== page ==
“Interruptions in Florida’s end-of-course biology, civics and U.S. history exams last week came courtesy of outside hackers, a Florida Department of Education spokeswoman told the Gradebook on Monday.

“It was an attempt by an outside party to somehow shut down the system,” spokeswoman Cheryl Etters said. “Pearson figured out what was going on and put a stop to it.”

“The state told schools to delay testing during the disruption, during which students could not log in to take their exams. The system was back up within about two hours.

“This event marked the second time this spring that Florida’s computerized testing fell victim to a denial of service attack. American Institutes for Research servers also were brought down in March, during the administration of Florida Standards Assessments.”

Last night, I watched a Nova program on PBS called “The Rise of the Hackers.” One of the most sophisticated hacks was the work of teenagers.

The only truly secure test is the one written and graded by the classroom teacher. Online testing is not secure, does not reflect what was taught, and generates profits that are extracted from instruction. They are so yesterday.

Pearson just lost most of its Texas testing business.

For the first time in three decades, a new company is poised to develop and administer the state-required exams Texas students begin taking in the third grade.

The state is in negotiations with Educational Testing Service, or ETS, to take over the bulk of the four-year, $340 million student assessment contract, the Texas Education Agency announced Monday. Company Vice President John Oswald said ETS is “privileged and honored” to land the work. Final contracts are still being negotiated.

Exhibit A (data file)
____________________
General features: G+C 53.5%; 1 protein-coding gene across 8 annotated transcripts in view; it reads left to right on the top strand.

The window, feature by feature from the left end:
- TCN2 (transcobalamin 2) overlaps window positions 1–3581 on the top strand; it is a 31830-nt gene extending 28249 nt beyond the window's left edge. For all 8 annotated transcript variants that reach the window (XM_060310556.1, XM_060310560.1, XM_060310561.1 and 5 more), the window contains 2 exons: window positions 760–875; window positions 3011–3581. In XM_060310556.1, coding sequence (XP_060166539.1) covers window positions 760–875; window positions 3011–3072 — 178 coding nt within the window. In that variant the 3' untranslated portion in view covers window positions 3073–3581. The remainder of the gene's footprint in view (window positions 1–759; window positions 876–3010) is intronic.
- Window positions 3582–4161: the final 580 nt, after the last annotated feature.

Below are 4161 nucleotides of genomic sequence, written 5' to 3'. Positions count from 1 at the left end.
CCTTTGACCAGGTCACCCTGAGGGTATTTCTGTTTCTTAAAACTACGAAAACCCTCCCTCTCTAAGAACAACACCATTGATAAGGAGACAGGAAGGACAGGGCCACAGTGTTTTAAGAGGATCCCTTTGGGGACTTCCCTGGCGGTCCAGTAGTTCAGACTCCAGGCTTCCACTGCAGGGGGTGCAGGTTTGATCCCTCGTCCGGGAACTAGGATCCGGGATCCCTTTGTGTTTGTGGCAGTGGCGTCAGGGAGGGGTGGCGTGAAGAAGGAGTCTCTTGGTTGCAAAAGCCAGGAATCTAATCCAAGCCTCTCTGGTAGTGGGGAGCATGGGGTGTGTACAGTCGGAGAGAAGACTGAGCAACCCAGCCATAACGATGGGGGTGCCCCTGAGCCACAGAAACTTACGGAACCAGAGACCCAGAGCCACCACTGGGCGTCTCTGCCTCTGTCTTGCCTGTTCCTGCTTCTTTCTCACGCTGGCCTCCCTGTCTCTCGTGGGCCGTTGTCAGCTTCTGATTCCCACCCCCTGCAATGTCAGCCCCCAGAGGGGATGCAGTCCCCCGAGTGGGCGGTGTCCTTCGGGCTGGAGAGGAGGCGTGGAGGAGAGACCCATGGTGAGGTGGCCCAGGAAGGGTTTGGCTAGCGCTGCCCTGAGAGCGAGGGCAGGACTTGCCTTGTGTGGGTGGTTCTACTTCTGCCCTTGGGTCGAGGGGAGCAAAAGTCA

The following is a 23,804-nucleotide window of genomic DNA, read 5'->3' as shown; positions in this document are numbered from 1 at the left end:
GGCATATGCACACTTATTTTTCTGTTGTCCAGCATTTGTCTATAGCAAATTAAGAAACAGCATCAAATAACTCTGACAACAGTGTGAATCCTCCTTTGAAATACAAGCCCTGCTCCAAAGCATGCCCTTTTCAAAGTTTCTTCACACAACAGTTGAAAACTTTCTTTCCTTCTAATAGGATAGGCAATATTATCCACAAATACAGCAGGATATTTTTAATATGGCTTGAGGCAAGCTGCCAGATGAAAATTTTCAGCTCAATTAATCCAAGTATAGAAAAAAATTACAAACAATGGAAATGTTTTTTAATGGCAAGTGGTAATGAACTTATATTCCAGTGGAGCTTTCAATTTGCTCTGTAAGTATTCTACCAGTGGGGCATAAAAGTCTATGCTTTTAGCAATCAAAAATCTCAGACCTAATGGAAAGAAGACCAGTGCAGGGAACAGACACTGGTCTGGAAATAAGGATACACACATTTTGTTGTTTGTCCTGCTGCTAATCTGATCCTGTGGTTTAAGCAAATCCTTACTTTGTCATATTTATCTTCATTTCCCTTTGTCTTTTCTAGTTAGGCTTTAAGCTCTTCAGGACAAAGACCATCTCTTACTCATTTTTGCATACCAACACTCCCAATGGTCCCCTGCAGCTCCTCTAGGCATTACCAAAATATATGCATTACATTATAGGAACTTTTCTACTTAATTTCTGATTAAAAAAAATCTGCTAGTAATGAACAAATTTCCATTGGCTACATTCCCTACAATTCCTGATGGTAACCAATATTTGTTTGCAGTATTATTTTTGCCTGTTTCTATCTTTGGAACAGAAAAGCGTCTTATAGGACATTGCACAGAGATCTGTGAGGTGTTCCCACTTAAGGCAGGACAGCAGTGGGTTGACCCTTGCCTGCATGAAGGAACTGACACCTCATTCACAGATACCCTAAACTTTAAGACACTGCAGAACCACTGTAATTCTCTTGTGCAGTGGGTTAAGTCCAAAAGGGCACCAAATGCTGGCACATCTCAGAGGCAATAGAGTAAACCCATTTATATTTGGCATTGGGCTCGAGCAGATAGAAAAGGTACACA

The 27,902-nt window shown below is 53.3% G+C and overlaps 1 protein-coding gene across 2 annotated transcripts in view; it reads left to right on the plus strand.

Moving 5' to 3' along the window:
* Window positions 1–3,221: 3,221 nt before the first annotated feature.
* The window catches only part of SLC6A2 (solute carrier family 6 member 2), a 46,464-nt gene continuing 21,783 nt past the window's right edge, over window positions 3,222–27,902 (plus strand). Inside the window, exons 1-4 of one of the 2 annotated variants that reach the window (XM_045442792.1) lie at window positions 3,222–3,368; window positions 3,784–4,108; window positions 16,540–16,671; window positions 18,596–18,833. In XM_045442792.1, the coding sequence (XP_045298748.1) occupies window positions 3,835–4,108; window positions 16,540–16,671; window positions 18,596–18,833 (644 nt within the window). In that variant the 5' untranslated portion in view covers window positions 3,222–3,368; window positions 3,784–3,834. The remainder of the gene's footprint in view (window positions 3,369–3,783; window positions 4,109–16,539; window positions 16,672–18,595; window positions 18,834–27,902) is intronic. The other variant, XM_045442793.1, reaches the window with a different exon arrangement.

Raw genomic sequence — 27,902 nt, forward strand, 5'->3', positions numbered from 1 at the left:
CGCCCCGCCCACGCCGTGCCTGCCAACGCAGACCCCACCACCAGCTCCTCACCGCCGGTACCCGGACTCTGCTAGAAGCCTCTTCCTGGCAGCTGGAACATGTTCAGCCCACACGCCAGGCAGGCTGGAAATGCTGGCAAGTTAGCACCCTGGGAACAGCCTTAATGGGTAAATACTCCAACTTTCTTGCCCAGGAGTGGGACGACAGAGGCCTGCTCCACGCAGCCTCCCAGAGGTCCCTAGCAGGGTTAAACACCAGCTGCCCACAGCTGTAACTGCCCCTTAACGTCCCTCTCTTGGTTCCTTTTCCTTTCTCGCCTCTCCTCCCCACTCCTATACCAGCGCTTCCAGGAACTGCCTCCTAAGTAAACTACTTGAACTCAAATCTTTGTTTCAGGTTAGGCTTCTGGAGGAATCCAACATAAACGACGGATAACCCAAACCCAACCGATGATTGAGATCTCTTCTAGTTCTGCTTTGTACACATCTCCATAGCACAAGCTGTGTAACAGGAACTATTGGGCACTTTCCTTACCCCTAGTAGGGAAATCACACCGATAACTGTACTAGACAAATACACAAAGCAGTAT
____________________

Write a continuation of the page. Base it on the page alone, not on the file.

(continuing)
The London-based Pearson Education has held the state’s largest education-related contract — most recently, a five-year, $468 million deal to provide state exams through 2015 — since Texas began requiring state student assessments in the 1980s. Under the new agreement, the company would still develop the state’s assessments designed for special needs and foreign students. That portion of the contract is worth about $60 million.

Here is the puzzling question: Why did it cost $468 million for a five-year contract with Pearson when New York State pays Pearson “only” $32 million for a five-year contract? Does New York have smarter negotiators? Does Pearson have better lobbyists in Texas than in New York? Does New York get Texas’s used questions? True, Texas has more children than New York, but not 15 times more. Can anyone explain?

Our blog poet writes a poem for Pearson:

Pearson cares deeply…

about what’s in their pocketses

“Stopping by schools on a doughy evening’ (with apologies to Robert Frost)

Whose schools these are I think I know
Their houses are in the village though
They will not see the Pearson test
And see their schools farmed out for dough

The classroom teacher thinks I jest
Reform without an expert guest
Between the test and Common Core
And iPads, VAMs and all the rest

She spots her pink slip on the door
And curses her value-added score
The only other sounds the sweep
Of janitor broom on hallway floor

The pockets are lovely, dark and deep
And I have promi$e$ to keep
And million$ to make before I sleep
And million$ to make before I sleep